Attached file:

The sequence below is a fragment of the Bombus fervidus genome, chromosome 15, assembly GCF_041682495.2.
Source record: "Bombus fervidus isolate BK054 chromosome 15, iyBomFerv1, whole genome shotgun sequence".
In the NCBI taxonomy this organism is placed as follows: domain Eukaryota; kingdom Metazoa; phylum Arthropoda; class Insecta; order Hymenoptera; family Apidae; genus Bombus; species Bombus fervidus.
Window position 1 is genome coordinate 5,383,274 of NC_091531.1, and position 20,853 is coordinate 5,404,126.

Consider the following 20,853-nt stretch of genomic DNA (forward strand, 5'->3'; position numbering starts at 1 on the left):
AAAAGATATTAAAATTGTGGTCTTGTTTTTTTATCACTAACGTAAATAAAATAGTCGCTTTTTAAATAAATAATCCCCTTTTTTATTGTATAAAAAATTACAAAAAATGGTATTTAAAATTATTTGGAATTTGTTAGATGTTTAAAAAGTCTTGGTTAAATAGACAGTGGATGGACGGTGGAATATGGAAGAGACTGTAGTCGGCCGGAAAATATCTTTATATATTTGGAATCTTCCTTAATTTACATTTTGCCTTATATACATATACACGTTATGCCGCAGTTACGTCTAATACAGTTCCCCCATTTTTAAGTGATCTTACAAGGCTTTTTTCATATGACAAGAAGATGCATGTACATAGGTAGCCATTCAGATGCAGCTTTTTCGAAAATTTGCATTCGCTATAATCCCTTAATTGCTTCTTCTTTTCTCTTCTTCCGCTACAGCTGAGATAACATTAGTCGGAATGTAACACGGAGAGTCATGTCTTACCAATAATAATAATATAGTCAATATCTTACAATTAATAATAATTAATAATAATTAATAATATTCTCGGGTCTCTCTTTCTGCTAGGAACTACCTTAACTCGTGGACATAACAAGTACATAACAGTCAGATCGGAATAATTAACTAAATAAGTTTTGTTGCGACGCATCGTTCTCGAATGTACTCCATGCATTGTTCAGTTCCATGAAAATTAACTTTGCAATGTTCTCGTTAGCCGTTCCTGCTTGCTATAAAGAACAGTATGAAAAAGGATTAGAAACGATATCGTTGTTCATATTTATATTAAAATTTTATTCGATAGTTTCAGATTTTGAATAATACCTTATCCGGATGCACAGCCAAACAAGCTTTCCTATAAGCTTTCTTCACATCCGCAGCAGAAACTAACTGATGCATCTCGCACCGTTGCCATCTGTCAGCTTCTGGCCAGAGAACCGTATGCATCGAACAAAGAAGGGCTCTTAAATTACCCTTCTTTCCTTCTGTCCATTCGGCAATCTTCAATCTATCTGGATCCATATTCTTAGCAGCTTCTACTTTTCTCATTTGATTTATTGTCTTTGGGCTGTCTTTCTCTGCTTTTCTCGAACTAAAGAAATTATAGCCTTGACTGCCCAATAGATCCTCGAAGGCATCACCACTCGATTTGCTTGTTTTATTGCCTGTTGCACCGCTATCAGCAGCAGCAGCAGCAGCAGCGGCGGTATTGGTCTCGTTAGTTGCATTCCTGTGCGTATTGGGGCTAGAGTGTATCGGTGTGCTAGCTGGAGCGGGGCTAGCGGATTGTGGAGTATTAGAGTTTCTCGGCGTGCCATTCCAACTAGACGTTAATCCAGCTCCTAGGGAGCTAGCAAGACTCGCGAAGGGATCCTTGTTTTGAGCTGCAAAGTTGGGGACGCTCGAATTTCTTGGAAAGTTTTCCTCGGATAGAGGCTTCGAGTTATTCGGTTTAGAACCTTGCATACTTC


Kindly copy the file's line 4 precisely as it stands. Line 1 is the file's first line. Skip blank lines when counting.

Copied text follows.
Window position 1 is genome coordinate 5,383,274 of NC_091531.1, and position 20,853 is coordinate 5,404,126.